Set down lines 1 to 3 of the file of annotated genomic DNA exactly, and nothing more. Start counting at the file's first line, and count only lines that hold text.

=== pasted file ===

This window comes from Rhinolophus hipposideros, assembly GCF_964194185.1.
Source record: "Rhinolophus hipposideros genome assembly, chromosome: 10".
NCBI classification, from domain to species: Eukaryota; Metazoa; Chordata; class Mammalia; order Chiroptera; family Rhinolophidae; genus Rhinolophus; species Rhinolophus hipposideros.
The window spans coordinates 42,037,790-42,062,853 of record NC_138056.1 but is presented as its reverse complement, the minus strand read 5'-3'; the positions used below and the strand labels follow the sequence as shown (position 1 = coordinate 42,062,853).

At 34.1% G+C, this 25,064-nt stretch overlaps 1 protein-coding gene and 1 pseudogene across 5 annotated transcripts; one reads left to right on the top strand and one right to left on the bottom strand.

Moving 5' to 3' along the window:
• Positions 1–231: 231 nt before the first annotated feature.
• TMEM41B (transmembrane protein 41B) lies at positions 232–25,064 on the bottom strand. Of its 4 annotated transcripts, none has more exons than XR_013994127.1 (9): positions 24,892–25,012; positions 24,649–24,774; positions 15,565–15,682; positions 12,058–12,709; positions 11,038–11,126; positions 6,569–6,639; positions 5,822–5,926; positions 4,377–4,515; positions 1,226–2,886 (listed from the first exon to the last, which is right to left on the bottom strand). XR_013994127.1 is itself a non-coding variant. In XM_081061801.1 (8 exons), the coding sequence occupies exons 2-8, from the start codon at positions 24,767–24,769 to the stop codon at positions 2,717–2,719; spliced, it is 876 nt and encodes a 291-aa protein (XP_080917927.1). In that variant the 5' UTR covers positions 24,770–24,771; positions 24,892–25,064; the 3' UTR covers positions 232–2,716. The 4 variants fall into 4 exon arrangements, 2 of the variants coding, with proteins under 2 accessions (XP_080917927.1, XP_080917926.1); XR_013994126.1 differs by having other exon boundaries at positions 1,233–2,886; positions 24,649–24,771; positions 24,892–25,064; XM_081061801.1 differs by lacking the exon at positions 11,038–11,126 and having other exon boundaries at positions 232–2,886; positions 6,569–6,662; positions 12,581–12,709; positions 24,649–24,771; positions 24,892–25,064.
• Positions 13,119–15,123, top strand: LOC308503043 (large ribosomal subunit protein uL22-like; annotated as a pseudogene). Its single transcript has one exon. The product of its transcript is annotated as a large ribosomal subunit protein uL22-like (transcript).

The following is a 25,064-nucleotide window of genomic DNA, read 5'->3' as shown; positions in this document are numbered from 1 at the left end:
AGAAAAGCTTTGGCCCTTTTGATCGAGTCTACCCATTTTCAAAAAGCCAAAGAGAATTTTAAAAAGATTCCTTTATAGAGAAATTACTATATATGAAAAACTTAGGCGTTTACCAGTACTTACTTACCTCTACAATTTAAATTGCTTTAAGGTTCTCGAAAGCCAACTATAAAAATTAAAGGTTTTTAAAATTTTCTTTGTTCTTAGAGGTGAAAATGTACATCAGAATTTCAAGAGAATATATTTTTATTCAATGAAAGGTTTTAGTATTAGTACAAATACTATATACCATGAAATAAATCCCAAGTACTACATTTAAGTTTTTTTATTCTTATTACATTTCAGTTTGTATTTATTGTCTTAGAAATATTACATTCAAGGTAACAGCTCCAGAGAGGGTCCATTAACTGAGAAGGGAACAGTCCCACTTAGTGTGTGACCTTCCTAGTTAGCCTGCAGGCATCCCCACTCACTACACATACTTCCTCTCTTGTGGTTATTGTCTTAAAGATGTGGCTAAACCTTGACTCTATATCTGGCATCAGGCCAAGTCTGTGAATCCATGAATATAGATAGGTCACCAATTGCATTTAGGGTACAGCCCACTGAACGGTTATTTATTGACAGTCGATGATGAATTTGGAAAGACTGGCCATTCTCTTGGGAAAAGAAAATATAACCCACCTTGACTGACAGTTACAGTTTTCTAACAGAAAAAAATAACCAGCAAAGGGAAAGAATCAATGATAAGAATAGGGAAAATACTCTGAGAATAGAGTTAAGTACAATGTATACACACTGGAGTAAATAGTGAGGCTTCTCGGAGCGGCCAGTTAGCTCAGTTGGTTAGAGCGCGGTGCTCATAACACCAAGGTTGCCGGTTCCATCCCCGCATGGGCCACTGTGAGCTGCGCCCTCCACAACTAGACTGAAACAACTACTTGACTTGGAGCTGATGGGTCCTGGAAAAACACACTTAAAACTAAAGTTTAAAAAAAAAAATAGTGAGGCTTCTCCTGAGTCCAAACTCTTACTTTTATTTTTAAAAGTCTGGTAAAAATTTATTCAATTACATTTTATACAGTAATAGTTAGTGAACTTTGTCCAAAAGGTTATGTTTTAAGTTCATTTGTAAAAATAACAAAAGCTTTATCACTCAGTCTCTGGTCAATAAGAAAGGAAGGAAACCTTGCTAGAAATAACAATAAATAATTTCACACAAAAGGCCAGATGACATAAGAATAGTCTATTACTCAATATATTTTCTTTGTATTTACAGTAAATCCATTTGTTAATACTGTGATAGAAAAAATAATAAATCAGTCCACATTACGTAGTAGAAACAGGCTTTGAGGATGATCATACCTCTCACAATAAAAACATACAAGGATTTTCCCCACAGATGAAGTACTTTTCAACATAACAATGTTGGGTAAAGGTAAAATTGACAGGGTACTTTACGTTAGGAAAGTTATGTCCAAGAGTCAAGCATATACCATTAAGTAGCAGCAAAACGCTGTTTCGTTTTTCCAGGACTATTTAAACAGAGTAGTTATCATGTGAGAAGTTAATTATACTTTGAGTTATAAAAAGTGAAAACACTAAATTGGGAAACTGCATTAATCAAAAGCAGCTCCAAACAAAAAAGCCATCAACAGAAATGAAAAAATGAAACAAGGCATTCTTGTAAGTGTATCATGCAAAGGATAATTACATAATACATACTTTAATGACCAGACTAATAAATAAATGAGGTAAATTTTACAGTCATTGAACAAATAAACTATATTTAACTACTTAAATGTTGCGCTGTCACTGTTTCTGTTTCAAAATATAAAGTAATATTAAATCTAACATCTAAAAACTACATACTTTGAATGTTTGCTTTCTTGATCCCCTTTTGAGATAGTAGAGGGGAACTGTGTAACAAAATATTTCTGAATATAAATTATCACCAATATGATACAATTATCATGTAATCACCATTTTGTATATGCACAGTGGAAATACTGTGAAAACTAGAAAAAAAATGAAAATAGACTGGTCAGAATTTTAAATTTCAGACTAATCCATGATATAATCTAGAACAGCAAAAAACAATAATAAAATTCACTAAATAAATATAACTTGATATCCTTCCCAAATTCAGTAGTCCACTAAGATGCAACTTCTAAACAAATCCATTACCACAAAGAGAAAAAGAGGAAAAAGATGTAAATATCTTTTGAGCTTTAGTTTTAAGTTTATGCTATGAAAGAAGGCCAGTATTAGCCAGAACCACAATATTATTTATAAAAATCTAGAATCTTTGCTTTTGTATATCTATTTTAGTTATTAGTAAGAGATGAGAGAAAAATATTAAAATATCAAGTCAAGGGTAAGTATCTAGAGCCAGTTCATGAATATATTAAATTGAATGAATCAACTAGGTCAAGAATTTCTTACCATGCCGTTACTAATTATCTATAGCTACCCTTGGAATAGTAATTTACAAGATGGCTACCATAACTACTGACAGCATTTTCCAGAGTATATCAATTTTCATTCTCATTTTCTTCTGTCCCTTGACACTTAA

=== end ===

This window comes from Rhinolophus hipposideros, assembly GCF_964194185.1.
Source record: "Rhinolophus hipposideros genome assembly, chromosome: 10".
NCBI classification, from domain to species: Eukaryota; Metazoa; Chordata; class Mammalia; order Chiroptera; family Rhinolophidae; genus Rhinolophus; species Rhinolophus hipposideros.